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The battle was won when King Arthur captured Cendred's sorcerer.

Deep in the caves beneath Camelot, the Great Dragon was aware of the event — things were changing, beginning to twist back towards their rightful path like capricious vines. He had spent days tasting blood in the air and now felt the quiet that followed a great battle. Up above there would be celebrations for the returning king and his victorious knights, there would be garlands and feasting and song. None of that particular relief reached down into the earth and so as the days passed and the dragon waited, he wondered: What would the king do with Cendred's sorcerer? Would he recognise his own destiny staring back at him?

At last Merlin and Arthur had met, and to the dragon it felt like the world taking a new, deep breath.

It was a matter of weeks before the dragon got his wish to see Merlin in the flesh. He smelled of the dungeons: human and bitter, and his hands were bound. Still, he gazed up at the dragon with something of wonder in his eyes. Behind him stood King Arthur, a drawn sword pointed towards Merlin like a promise, sharp and steady. Young for a king, the dragon thought. Aloud he said, "What a tiny morsel. Is it for me?"

Arthur looked thunderous. "Sorceror or no, I will not stoop to feeding him to the likes of you."

"Hmm, a pity. But then I see there is not much meat on those bones."

The dragon looked at the young man wreathed in chains and in his mind said, You could free yourself with but a thought.

Merlin looked back speculatively for a moment. Couldn't you also free yourself?, he replied, and the dragon rumbled with laughter, and the simple joy of being heard after so many years.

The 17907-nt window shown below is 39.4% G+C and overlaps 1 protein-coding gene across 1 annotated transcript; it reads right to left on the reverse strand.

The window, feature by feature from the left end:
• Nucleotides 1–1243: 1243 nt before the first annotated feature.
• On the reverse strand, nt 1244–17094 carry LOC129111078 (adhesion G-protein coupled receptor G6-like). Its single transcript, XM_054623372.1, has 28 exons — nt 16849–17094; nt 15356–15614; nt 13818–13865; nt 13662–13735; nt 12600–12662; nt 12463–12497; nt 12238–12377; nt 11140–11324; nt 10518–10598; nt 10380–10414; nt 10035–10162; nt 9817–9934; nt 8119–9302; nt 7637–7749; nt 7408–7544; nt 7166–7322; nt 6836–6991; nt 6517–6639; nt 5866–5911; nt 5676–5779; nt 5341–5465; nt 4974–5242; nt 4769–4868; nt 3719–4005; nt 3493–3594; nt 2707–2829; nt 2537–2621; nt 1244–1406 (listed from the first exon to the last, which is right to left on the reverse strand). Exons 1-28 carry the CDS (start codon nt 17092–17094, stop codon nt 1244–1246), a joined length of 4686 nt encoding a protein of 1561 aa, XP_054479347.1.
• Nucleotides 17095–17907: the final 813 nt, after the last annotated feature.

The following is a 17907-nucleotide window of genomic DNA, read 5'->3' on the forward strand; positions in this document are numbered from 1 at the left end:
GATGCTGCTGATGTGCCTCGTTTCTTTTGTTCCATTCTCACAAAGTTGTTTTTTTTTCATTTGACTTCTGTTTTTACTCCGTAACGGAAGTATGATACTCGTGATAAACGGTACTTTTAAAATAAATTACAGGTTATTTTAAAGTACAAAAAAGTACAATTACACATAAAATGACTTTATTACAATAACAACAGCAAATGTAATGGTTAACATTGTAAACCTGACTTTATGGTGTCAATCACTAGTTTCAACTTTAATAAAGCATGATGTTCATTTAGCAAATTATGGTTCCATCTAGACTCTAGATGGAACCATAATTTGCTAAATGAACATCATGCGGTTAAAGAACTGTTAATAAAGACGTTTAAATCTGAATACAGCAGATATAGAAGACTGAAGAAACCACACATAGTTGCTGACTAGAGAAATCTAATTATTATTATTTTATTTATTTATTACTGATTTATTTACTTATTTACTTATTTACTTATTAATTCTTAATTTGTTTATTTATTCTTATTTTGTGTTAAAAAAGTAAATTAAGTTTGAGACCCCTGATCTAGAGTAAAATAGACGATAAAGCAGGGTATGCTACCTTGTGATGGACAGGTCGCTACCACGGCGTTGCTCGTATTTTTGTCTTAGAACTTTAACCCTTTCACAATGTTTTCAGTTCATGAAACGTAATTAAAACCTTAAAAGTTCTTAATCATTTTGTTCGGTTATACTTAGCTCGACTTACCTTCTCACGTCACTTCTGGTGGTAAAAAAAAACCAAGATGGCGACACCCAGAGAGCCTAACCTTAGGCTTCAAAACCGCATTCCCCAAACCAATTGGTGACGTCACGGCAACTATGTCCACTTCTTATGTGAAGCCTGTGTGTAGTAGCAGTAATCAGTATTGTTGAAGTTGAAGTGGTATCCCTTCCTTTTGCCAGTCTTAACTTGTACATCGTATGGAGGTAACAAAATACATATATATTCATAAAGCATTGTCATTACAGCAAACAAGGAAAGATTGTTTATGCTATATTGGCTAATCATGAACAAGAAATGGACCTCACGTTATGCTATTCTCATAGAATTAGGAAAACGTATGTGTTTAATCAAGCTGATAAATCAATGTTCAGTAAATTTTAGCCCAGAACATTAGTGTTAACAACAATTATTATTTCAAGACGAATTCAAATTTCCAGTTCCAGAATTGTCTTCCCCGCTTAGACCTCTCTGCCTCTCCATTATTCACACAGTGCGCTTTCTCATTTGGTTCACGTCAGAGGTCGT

That is your destiny, not mine. I have waited many years for this conversation, young one.

"I want you to answer me honestly," Arthur was saying into the otherwise quiet spaces of the cavern. "And if you do not, I shall have this sorcerer put to death."

"I fail to see how that concerns me," the dragon replied serenely.

I have no destiny, Merlin said. I failed my king — I failed my mother. Cendred said he would kill her if I did not obey. Do you think I should anger Pendragon by setting you loose, as well?

"I know you dislike Camelot's laws regarding magic. You have a chance here to spare the life of this warlock."

"The son of Uther Pendragon, sparing the life of a sorcerer?"

"My father brought peace to this land, and to the people of this kingdom," Arthur said.

"Not all the people. And not all the land."

"And now that is my duty as well," Arthur went on harshly, as if he hadn't been interrupted.

The dragon looked at him with an interest it could not quite hide. To Merlin he said, You have failed neither. For your mother still lives and your true king has need of you yet.

Merlin looked strangely innocent then, his face gleaming in the shadows.

"Ask your question, young Pendragon," the dragon said aloud.

"Tell me," Arthur said, "how to bind this warlock to my service."

The dragon stepped closer on his rocky promontory. "You have need of him?"

"Camelot — I believe Camelot may benefit where it has suffered in the past."

A diplomatic answer: deference and treachery twined as one. Yet something in the dragon was crowing: at last, at last.

He said, Will you serve this one? It will not be easy.

And the reply came, If it allows me to fulfill my oath and spare my mother — yes.

The seasons of destiny turn so slowly, thought the dragon, and yet so quickly can they turn everything on its head. He stood and unfurled his wings.

"Ask him," he said, turning away. "Ask for his word."

He rose up and flew into the deeper parts of the cavern, away from the keen scents of fear and hope and the wheels of politics.

He had played his part. And he had grown used to waiting.